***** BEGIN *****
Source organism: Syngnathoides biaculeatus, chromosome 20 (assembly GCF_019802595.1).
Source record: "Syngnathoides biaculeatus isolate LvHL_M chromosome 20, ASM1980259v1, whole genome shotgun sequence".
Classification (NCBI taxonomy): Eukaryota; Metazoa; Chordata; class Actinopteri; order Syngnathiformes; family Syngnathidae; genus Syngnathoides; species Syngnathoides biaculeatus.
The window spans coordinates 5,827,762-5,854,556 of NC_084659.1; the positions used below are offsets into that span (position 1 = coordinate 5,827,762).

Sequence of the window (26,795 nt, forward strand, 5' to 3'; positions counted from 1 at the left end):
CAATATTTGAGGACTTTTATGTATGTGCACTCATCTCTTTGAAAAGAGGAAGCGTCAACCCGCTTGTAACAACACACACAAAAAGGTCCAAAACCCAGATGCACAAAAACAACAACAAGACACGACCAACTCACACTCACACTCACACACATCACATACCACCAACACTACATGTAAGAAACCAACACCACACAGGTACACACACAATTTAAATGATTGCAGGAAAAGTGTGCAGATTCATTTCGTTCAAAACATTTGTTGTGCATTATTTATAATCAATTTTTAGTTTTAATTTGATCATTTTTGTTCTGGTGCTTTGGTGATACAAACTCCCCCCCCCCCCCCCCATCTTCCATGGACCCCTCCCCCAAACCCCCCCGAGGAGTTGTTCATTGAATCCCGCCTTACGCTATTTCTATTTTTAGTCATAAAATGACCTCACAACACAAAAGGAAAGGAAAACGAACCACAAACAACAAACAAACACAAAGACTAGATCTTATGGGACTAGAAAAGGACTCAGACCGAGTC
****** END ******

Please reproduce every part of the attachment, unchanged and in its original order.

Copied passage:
Source organism: Syngnathoides biaculeatus, chromosome 20 (assembly GCF_019802595.1).
Source record: "Syngnathoides biaculeatus isolate LvHL_M chromosome 20, ASM1980259v1, whole genome shotgun sequence".
Classification (NCBI taxonomy): Eukaryota; Metazoa; Chordata; class Actinopteri; order Syngnathiformes; family Syngnathidae; genus Syngnathoides; species Syngnathoides biaculeatus.
The window spans coordinates 5,827,762-5,854,556 of NC_084659.1; the positions used below are offsets into that span (position 1 = coordinate 5,827,762).

Sequence of the window (26,795 nt, forward strand, 5' to 3'; positions counted from 1 at the left end):
CAATATTTGAGGACTTTTATGTATGTGCACTCATCTCTTTGAAAAGAGGAAGCGTCAACCCGCTTGTAACAACACACACAAAAAGGTCCAAAACCCAGATGCACAAAAACAACAACAAGACACGACCAACTCACACTCACACTCACACACATCACATACCACCAACACTACATGTAAGAAACCAACACCACACAGGTACACACACAATTTAAATGATTGCAGGAAAAGTGTGCAGATTCATTTCGTTCAAAACATTTGTTGTGCATTATTTATAATCAATTTTTAGTTTTAATTTGATCATTTTTGTTCTGGTGCTTTGGTGATACAAACTCCCCCCCCCCCCCCCCATCTTCCATGGACCCCTCCCCCAAACCCCCCCGAGGAGTTGTTCATTGAATCCCGCCTTACGCTATTTCTATTTTTAGTCATAAAATGACCTCACAACACAAAAGGAAAGGAAAACGAACCACAAACAACAAACAAACACAAAGACTAGATCTTATGGGACTAGAAAAGGACTCAGACCGAGTC